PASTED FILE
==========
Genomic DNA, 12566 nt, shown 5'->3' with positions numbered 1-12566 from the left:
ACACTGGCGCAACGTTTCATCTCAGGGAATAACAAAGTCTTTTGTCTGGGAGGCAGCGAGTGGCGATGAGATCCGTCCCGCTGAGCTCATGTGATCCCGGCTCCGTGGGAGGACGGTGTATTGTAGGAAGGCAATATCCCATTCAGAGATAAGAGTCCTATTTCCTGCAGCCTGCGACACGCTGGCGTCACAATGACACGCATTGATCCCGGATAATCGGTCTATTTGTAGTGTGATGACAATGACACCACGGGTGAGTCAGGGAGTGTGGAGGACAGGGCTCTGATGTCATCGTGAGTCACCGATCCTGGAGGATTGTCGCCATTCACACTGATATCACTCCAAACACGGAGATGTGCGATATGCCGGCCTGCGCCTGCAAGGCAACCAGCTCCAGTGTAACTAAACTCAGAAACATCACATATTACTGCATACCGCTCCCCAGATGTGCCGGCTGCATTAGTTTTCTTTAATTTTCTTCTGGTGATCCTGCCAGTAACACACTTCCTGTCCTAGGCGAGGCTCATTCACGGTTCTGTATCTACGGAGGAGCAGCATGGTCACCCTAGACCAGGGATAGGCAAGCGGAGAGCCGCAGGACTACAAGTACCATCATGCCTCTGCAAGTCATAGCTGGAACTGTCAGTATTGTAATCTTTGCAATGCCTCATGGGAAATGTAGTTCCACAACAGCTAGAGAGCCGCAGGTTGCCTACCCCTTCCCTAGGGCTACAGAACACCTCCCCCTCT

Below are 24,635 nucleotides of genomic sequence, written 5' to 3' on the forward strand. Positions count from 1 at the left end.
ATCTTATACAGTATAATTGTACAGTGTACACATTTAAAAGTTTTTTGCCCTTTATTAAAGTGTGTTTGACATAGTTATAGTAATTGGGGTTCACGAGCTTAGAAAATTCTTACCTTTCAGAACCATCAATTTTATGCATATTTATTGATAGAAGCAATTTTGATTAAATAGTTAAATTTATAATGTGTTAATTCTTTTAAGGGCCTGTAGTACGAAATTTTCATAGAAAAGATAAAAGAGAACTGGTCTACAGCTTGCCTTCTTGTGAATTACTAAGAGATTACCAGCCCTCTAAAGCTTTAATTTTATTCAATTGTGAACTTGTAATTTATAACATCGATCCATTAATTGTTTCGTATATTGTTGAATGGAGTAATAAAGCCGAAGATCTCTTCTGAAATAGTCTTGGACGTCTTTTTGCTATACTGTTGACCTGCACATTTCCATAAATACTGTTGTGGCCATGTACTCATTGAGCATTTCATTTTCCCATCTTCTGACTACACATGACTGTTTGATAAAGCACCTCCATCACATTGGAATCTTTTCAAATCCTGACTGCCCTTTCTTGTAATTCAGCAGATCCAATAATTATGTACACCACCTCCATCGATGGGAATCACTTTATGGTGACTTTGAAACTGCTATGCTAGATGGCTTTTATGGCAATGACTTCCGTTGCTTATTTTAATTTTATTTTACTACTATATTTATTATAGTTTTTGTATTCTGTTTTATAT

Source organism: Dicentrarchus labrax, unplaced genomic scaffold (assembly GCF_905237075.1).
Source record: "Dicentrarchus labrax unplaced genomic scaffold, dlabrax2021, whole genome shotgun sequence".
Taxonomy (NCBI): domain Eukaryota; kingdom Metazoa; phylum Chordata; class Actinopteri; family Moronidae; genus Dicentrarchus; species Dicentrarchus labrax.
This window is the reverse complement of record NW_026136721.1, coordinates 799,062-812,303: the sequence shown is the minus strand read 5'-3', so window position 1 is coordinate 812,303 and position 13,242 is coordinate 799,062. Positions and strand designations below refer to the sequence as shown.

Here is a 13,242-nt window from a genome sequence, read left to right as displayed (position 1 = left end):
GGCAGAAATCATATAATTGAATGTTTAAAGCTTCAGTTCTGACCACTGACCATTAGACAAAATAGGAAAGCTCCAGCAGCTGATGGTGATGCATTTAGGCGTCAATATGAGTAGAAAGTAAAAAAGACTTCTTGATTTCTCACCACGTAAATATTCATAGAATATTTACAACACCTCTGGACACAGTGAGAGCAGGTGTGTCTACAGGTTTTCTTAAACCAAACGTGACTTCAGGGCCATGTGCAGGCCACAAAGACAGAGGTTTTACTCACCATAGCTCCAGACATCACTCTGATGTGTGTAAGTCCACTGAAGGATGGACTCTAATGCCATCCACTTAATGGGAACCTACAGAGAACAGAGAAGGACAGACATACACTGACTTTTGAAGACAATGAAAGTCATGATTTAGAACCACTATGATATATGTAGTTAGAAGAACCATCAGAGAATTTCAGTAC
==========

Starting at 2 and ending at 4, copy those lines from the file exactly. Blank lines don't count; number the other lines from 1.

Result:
ACACTGGCGCAACGTTTCATCTCAGGGAATAACAAAGTCTTTTGTCTGGGAGGCAGCGAGTGGCGATGAGATCCGTCCCGCTGAGCTCATGTGATCCCGGCTCCGTGGGAGGACGGTGTATTGTAGGAAGGCAATATCCCATTCAGAGATAAGAGTCCTATTTCCTGCAGCCTGCGACACGCTGGCGTCACAATGACACGCATTGATCCCGGATAATCGGTCTATTTGTAGTGTGATGACAATGACACCACGGGTGAGTCAGGGAGTGTGGAGGACAGGGCTCTGATGTCATCGTGAGTCACCGATCCTGGAGGATTGTCGCCATTCACACTGATATCACTCCAAACACGGAGATGTGCGATATGCCGGCCTGCGCCTGCAAGGCAACCAGCTCCAGTGTAACTAAACTCAGAAACATCACATATTACTGCATACCGCTCCCCAGATGTGCCGGCTGCATTAGTTTTCTTTAATTTTCTTCTGGTGATCCTGCCAGTAACACACTTCCTGTCCTAGGCGAGGCTCATTCACGGTTCTGTATCTACGGAGGAGCAGCATGGTCACCCTAGACCAGGGATAGGCAAGCGGAGAGCCGCAGGACTACAAGTACCATCATGCCTCTGCAAGTCATAGCTGGAACTGTCAGTATTGTAATCTTTGCAATGCCTCATGGGAAATGTAGTTCCACAACAGCTAGAGAGCCGCAGGTTGCCTACCCCTTCCCTAGGGCTACAGAACACCTCCCCCTCT

Below are 24,635 nucleotides of genomic sequence, written 5' to 3' on the forward strand. Positions count from 1 at the left end.
ATCTTATACAGTATAATTGTACAGTGTACACATTTAAAAGTTTTTTGCCCTTTATTAAAGTGTGTTTGACATAGTTATAGTAATTGGGGTTCACGAGCTTAGAAAATTCTTACCTTTCAGAACCATCAATTTTATGCATATTTATTGATAGAAGCAATTTTGATTAAATAGTTAAATTTATAATGTGTTAATTCTTTTAAGGGCCTGTAGTACGAAATTTTCATAGAAAAGATAAAAGAGAACTGGTCTACAGCTTGCCTTCTTGTGAATTACTAAGAGATTACCAGCCCTCTAAAGCTTTAATTTTATTCAATTGTGAACTTGTAATTTATAACATCGATCCATTAATTGTTTCGTATATTGTTGAATGGAGTAATAAAGCCGAAGATCTCTTCTGAAATAGTCTTGGACGTCTTTTTGCTATACTGTTGACCTGCACATTTCCATAAATACTGTTGTGGCCATGTACTCATTGAGCATTTCATTTTCCCATCTTCTGACTACACATGACTGTTTGATAAAGCACCTCCATCACATTGGAATCTTTTCAAATCCTGACTGCCCTTTCTTGTAATTCAGCAGATCCAATAATTATGTACACCACCTCCATCGATGGGAATCACTTTATGGTGACTTTGAAACTGCTATGCTAGATGGCTTTTATGGCAATGACTTCCGTTGCTTATTTTAATTTTATTTTACTACTATATTTATTATAGTTTTTGTATTCTGTTTTATAT